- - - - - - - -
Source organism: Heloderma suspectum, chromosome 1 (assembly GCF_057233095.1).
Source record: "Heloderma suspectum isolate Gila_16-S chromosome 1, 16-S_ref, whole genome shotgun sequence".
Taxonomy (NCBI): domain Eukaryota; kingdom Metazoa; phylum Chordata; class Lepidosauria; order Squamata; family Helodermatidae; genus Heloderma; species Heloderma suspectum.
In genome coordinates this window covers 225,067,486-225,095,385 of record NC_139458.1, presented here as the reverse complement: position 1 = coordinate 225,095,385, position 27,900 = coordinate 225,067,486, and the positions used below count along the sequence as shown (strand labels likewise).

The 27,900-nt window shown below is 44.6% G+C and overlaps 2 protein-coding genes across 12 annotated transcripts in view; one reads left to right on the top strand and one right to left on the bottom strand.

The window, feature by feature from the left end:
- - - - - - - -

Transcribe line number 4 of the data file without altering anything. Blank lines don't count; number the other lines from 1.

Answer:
In genome coordinates this window covers 225,067,486-225,095,385 of record NC_139458.1, presented here as the reverse complement: position 1 = coordinate 225,095,385, position 27,900 = coordinate 225,067,486, and the positions used below count along the sequence as shown (strand labels likewise).